Adding a new element to a resizable array, only when it reaches its capacity, involves creating a new array whose capacity is twice as large as the previous one, and copying all the elements. Since the worst scenario rarely happens, the time efficiency of this operation is typically evaluated using amortized time complexity, which is \(O(1)\).

### Other Data Structures

#### StringBuilder in Java

Let’s discuss about the operation of concatenating multiple strings; how to implement it, and how to execute it more efficiently.

Suppose that we have an \(n\)-size array of strings, and each length is \(a_1\), \(a_2\), …, \(a_n.\) If the operation is implemented in the following way, in each iteration of the loop, a new copy of the string is created, and the two strings are copied over, character by character.

```
String concatenate(String[] words){
String sentence = "";
for(String word : words){
sentence = sentence + word;
}
return sentence;
}
```

Consequently, the number of steps this function requires is \(a_1 + (a_1+a_2) + … + (a_1+a_2+…+a_n)\). For simplicity, if \(a_i\) equals \(a\) for every \(i=1,2,…,n\), this becomes

\(a + 2a + … + na = a(1+2+…+n) = \frac{1}{2}an(n+1)\).

It means that the function has a quadratic time complexity, \(O(n^2)\).

On the other hand, this operation works more efficiently when using **StringBuilder**, because it does not create any copies of the string in each iteration of the loop.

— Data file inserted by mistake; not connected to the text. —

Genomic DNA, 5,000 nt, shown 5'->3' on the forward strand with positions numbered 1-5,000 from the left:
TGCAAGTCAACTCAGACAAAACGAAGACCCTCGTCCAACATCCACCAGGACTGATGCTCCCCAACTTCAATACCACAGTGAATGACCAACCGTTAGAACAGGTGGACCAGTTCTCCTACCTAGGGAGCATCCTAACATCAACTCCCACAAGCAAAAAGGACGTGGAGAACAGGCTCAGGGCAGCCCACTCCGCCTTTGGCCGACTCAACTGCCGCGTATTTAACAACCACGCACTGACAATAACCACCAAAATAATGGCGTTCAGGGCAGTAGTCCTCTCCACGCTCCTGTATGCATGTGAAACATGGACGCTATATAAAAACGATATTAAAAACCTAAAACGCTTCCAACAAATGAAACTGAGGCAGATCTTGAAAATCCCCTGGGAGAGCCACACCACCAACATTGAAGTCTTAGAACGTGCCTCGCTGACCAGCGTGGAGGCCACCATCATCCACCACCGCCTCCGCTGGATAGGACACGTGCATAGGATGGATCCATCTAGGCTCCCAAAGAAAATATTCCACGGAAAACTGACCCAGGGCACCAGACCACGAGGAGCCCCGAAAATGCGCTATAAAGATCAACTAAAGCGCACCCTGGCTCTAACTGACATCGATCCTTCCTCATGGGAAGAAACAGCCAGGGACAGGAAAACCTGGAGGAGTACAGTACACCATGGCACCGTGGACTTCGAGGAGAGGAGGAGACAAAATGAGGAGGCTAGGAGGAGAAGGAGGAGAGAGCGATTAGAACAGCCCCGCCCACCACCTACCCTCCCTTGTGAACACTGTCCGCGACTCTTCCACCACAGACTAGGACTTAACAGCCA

```
String concatenate(String[] words){
StringBuilder sb = new StringBuilder();
for(String word : words){
sb.append(word);
}
return sb.toString();
}
```

Since the capacity of a `StringBuilder`

object expands automatically as needed, the amortized time complexity for \(n\) appending trials is \(O(n)\). Additionally, `toString`

has a runtime of \(O(an)\). Consequently, the latter function has a linear time complexity, \(O(n)\).

### Reference

- Gayle Laakmann McDowell. (2015). Cracking the Coding Interview: 189 Programming Questions and Solutions (6th ed.). CareerCup.
- (Linked lists)
- (What are linked lists?) https://youtu.be/F8AbOfQwl1c?si=NLFJFM_0n_Gj-uWd
- (Operations and time complexities of linked lists) https://youtu.be/Ovhj6qDSF9M?si=jfqbzDmFLxWq0mUJ
- (Runner technique: detect a cycle of linked lists) https://youtu.be/MFOAbpfrJ8g?si=PWC84ljE3MRx9IK-
- (Runner technique: rearrange linked lists) https://stackoverflow.com/a/30546453

- (Hash tables)
- (What are hash tables?) https://youtu.be/knV86FlSXJ8?si=AZ1kNThUUHRIH-5p
- (Hash Collisions) https://youtu.be/kNheXzNOcm4?si=6YucMRU4XdhQEAk1

- (Resizable arrays)
- (What are static arrays and dynamic arrays?) https://youtu.be/qTb1sZX74K0?si=UA6QjHh1ky48Wd3n